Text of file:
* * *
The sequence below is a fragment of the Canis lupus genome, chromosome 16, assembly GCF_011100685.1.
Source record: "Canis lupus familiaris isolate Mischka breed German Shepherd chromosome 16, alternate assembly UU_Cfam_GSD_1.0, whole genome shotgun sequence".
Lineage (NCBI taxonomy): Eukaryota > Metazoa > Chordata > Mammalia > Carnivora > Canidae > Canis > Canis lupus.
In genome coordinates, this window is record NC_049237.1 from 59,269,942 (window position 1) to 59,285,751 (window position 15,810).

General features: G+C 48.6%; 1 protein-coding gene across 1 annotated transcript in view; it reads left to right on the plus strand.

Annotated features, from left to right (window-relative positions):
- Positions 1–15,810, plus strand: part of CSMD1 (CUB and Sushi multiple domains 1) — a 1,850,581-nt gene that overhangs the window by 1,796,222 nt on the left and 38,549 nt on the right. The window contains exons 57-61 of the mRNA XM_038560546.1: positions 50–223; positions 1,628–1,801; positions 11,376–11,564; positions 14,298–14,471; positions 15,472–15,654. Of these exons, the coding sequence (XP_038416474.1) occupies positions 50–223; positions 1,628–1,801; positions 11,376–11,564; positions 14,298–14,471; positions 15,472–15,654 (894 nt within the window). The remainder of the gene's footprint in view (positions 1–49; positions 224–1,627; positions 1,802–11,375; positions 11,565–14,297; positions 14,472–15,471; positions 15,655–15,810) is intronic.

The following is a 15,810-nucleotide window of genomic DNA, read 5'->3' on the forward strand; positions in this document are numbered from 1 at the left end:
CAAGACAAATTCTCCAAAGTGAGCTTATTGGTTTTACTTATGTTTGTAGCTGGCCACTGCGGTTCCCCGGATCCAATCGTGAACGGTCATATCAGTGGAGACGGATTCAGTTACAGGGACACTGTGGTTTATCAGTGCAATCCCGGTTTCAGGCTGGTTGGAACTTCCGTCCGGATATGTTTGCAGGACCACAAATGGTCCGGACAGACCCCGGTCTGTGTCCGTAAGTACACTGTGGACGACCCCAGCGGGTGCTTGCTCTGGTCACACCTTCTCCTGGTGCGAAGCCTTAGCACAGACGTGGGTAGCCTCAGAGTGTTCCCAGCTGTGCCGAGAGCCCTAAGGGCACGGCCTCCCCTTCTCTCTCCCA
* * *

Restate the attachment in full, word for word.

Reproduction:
The sequence below is a fragment of the Canis lupus genome, chromosome 16, assembly GCF_011100685.1.
Source record: "Canis lupus familiaris isolate Mischka breed German Shepherd chromosome 16, alternate assembly UU_Cfam_GSD_1.0, whole genome shotgun sequence".
Lineage (NCBI taxonomy): Eukaryota > Metazoa > Chordata > Mammalia > Carnivora > Canidae > Canis > Canis lupus.
In genome coordinates, this window is record NC_049237.1 from 59,269,942 (window position 1) to 59,285,751 (window position 15,810).

General features: G+C 48.6%; 1 protein-coding gene across 1 annotated transcript in view; it reads left to right on the plus strand.

Annotated features, from left to right (window-relative positions):
- Positions 1–15,810, plus strand: part of CSMD1 (CUB and Sushi multiple domains 1) — a 1,850,581-nt gene that overhangs the window by 1,796,222 nt on the left and 38,549 nt on the right. The window contains exons 57-61 of the mRNA XM_038560546.1: positions 50–223; positions 1,628–1,801; positions 11,376–11,564; positions 14,298–14,471; positions 15,472–15,654. Of these exons, the coding sequence (XP_038416474.1) occupies positions 50–223; positions 1,628–1,801; positions 11,376–11,564; positions 14,298–14,471; positions 15,472–15,654 (894 nt within the window). The remainder of the gene's footprint in view (positions 1–49; positions 224–1,627; positions 1,802–11,375; positions 11,565–14,297; positions 14,472–15,471; positions 15,655–15,810) is intronic.

The following is a 15,810-nucleotide window of genomic DNA, read 5'->3' on the forward strand; positions in this document are numbered from 1 at the left end:
CAAGACAAATTCTCCAAAGTGAGCTTATTGGTTTTACTTATGTTTGTAGCTGGCCACTGCGGTTCCCCGGATCCAATCGTGAACGGTCATATCAGTGGAGACGGATTCAGTTACAGGGACACTGTGGTTTATCAGTGCAATCCCGGTTTCAGGCTGGTTGGAACTTCCGTCCGGATATGTTTGCAGGACCACAAATGGTCCGGACAGACCCCGGTCTGTGTCCGTAAGTACACTGTGGACGACCCCAGCGGGTGCTTGCTCTGGTCACACCTTCTCCTGGTGCGAAGCCTTAGCACAGACGTGGGTAGCCTCAGAGTGTTCCCAGCTGTGCCGAGAGCCCTAAGGGCACGGCCTCCCCTTCTCTCTCCCA